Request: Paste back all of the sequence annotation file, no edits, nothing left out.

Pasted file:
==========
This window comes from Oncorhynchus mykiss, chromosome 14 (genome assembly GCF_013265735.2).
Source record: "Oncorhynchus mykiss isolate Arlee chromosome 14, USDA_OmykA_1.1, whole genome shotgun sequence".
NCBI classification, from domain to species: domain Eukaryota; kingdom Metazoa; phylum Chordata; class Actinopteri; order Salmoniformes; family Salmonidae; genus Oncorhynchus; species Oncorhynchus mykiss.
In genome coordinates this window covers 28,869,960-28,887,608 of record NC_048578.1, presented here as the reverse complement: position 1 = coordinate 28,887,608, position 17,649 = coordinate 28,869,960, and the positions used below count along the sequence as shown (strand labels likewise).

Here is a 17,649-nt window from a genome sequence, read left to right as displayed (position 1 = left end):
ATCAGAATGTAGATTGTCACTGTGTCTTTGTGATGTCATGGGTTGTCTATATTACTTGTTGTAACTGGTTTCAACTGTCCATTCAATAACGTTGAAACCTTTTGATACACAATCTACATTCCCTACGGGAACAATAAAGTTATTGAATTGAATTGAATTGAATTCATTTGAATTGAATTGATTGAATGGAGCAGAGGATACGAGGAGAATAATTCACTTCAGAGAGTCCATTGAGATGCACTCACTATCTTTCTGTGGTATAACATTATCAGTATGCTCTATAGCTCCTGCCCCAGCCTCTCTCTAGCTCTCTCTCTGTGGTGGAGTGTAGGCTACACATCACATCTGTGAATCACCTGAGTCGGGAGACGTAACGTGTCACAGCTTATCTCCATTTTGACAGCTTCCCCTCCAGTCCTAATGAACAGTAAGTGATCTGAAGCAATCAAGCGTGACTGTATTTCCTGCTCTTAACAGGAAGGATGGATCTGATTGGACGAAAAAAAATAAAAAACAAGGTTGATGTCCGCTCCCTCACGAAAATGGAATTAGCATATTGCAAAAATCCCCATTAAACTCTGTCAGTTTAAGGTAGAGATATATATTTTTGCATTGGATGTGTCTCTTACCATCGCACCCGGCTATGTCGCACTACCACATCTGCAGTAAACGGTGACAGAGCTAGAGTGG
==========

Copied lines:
This window comes from Oncorhynchus mykiss, chromosome 14 (genome assembly GCF_013265735.2).
Source record: "Oncorhynchus mykiss isolate Arlee chromosome 14, USDA_OmykA_1.1, whole genome shotgun sequence".
NCBI classification, from domain to species: domain Eukaryota; kingdom Metazoa; phylum Chordata; class Actinopteri; order Salmoniformes; family Salmonidae; genus Oncorhynchus; species Oncorhynchus mykiss.
In genome coordinates this window covers 28,869,960-28,887,608 of record NC_048578.1, presented here as the reverse complement: position 1 = coordinate 28,887,608, position 17,649 = coordinate 28,869,960, and the positions used below count along the sequence as shown (strand labels likewise).

Here is a 17,649-nt window from a genome sequence, read left to right as displayed (position 1 = left end):
ATCAGAATGTAGATTGTCACTGTGTCTTTGTGATGTCATGGGTTGTCTATATTACTTGTTGTAACTGGTTTCAACTGTCCATTCAATAACGTTGAAACCTTTTGATACACAATCTACATTCCCTACGGGAACAATAAAGTTATTGAATTGAATTGAATTGAATTCATTTGAATTGAATTGATTGAATGGAGCAGAGGATACGAGGAGAATAATTCACTTCAGAGAGTCCATTGAGATGCACTCACTATCTTTCTGTGGTATAACATTATCAGTATGCTCTATAGCTCCTGCCCCAGCCTCTCTCTAGCTCTCTCTCTGTGGTGGAGTGTAGGCTACACATCACATCTGTGAATCACCTGAGTCGGGAGACGTAACGTGTCACAGCTTATCTCCATTTTGACAGCTTCCCCTCCAGTCCTAATGAACAGTAAGTGATCTGAAGCAATCAAGCGTGACTGTATTTCCTGCTCTTAACAGGAAGGATGGATCTGATTGGACGAAAAAAAATAAAAAACAAGGTTGATGTCCGCTCCCTCACGAAAATGGAATTAGCATATTGCAAAAATCCCCATTAAACTCTGTCAGTTTAAGGTAGAGATATATATTTTTGCATTGGATGTGTCTCTTACCATCGCACCCGGCTATGTCGCACTACCACATCTGCAGTAAACGGTGACAGAGCTAGAGTGG